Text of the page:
|Minim Range (Ultralight)
|All Other Ranges
|below 5'6" (168cm)
|below 5'7" (170 cm)
|5'6"- 6' (168-183cm)
|5'7" - 6'1" (170-185cm)
|over 6' (183cm)
|over 6'1" (185cm)
|Chest (All bags)
|37"- 42" (93-107cm)
|43"- 49" (108-125cm)
|31"- 36" (78-92cm)
It is theoretically possible to give estimates for the insulation needed at different temperatures. At 0°C you might need 5cm of insulation, at -20°C 7cm, and so on. Or the figures might be quoted in units of thermal insulation, roughly 10 Togs (6.5 Clos) for 0°C. But quoted baldly like this the figures have no meaning. They have first to relate to what you are doing, your activity level, and even then they are for such 'idealised' conditions, ignoring wind, humidity, personal physiology and many other important factors, that they bear little relation to the real world. Each element of reality which is added to the equation multiplies the complexity of the answer, until it becomes apparent that temperature ratings are very approximate guides at best.
Like many manufacturers of insulated gear we would prefer not to give blanket ratings for our products. It would be far more accurate to talk to every customer about their particular needs. That is impractical, even for a small company like PHD, and yet customers still want some sort of guidelines. So there is little choice except to join the process and quote ratings. What follows is a brief explanation of how we go about it and of what value you can place on the results.
Sleeping bags are the easiest. Even here ratings are necessarily hedged about with all sorts of conditions (often unstated), but they are not complete nonsense.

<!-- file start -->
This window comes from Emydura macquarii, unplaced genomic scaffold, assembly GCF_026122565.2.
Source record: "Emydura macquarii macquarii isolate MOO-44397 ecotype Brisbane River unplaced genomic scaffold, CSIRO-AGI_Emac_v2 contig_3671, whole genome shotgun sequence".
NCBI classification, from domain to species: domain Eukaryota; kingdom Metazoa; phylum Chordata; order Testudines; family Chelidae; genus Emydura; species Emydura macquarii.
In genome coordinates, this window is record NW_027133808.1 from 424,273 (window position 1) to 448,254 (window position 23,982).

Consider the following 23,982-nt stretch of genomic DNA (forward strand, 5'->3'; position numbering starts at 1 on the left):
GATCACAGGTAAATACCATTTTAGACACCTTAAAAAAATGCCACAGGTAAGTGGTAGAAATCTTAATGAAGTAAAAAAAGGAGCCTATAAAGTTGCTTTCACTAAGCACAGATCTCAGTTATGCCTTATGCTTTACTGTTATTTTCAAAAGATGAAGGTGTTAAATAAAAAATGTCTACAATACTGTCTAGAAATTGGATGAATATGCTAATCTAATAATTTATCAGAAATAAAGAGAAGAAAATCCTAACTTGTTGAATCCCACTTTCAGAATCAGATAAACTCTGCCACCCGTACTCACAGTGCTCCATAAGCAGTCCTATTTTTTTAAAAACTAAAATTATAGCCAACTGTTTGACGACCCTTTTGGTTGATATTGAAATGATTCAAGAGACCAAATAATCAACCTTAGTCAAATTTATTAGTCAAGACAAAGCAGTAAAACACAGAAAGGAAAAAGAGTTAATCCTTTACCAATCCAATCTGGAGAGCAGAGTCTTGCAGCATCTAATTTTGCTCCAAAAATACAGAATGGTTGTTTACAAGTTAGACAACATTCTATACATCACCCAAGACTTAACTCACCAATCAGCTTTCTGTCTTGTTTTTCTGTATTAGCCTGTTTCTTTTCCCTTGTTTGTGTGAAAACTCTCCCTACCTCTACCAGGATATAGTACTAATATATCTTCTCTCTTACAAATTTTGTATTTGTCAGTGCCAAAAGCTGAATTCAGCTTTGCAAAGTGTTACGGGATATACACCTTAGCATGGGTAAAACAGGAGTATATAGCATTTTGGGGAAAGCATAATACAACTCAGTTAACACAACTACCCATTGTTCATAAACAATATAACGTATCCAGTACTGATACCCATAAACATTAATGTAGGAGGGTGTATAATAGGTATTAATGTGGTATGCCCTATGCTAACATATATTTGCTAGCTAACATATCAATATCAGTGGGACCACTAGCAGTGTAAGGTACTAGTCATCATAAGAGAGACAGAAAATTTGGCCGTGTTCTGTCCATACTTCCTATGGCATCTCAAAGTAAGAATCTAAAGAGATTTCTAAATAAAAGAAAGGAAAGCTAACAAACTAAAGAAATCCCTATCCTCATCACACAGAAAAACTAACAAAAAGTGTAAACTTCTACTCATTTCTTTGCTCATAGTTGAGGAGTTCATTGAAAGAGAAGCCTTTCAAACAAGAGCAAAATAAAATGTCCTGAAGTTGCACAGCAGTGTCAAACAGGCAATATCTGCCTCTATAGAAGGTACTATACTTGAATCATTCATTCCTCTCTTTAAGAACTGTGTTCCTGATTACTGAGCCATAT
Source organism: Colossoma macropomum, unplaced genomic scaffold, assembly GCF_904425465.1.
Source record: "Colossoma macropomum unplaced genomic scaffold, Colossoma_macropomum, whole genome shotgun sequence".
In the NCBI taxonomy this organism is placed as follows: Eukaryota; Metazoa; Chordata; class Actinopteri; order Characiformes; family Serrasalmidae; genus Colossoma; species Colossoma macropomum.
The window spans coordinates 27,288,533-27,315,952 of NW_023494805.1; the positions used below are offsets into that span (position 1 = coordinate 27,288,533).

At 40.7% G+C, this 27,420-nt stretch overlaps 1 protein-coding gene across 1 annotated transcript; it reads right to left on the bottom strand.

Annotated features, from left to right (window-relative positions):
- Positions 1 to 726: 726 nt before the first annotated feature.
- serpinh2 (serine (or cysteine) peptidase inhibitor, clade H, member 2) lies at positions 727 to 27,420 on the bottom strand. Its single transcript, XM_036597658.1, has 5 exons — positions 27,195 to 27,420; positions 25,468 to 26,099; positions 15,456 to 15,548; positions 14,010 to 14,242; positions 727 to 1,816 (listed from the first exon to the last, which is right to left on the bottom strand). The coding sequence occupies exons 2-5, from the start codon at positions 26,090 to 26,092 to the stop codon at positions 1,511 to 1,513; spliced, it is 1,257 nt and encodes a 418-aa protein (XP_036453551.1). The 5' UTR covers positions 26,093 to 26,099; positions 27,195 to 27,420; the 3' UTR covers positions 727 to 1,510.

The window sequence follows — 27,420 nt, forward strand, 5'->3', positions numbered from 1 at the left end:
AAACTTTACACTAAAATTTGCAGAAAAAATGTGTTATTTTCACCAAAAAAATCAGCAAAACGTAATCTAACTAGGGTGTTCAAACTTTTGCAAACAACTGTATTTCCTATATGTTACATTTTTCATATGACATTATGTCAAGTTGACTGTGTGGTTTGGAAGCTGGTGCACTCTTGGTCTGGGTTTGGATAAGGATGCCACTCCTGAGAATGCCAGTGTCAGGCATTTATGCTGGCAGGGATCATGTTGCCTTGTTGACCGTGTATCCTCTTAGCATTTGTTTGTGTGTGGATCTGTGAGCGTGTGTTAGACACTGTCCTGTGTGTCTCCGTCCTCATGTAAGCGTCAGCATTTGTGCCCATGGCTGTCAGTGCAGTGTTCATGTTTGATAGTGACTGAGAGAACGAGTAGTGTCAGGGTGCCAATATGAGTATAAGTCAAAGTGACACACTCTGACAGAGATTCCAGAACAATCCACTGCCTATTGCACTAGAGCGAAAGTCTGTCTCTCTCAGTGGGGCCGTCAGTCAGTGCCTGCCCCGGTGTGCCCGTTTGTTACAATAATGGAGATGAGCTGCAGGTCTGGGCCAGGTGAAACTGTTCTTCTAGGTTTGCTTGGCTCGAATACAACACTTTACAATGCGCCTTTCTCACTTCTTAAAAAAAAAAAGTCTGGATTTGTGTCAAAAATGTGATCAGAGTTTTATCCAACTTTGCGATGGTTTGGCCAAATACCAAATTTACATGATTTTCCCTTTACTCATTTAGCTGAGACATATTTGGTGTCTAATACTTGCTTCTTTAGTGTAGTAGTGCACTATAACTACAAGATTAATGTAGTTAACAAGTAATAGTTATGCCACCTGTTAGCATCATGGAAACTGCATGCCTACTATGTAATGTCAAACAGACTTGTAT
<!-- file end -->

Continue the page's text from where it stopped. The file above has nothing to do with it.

You have a fixed activity (hopefully you're sleeping) and you're probably in shelter, even if it's just a bivvy sac. That cuts out two of the major factors which bedevil ratings, activity levels and the wind. But it still leaves a long list of things, starting with your personal metabolism and going on to food intake, clothing, ground insulation, humidity, altitude, fitness, etc. The combination of some of these can seriously alter any figures.
To confuse the picture even further, there are certain psychological factors which often come into play. Person A feels the cold to exactly the same degree physically as person B: but A sees himself as the hardy type and puts up happily with a skin temperature which B finds unacceptable. Similar situations can arise from experience also, if A is a very practised outdoor person and is not fazed by the familiar sensation of cold, while newcomer B finds it unpleasant and a bit scary.
So what to do? How can we find a way to quote meaningful ratings? Some people try to solve it by being more precise and quoting two (or more) temperature figures, 'comfort', 'extreme', etc. Others go broader and vaguer and use the 'season' rating system. But precise or vague, no system can cover for all the possible variants mentioned above.
So at PHD, knowing we can't eliminate the uncertainties, we have tried to keep it simple. What we quote for each of our bags is: a single Typical Operating Temperature (TOT) at which you should be able to get a night's sleep under normal circumstances.
By 'normal' we mean:
And while we're describing what's normal, we should add that if you're an experienced 'hardy' type, you can probably take the bags below their quoted temperatures by about 5°C (9F).
This seems like a lot of words to finish up with one fairly shaky statistic. Please take it for what it's worth, a starting point which becomes much more valuable when fleshed out by your own experience, or by experienced advice from others. If you're still in doubt about your choice, contact us and we'll try to help.
The difficulty of establishing meaningful temperature ratings for clothing is much greater than for sleeping bags. So much so that most manufacturers sensibly don't attempt it.
Then why do we quote temperatures in our Clothing Comparison Guide? Would it not be less misleading to omit them altogether? Our feeling is that as long as we make it clear what kind of indicator you are looking at, then there is some value in a broad classification to simplify choice. This is how we go about it.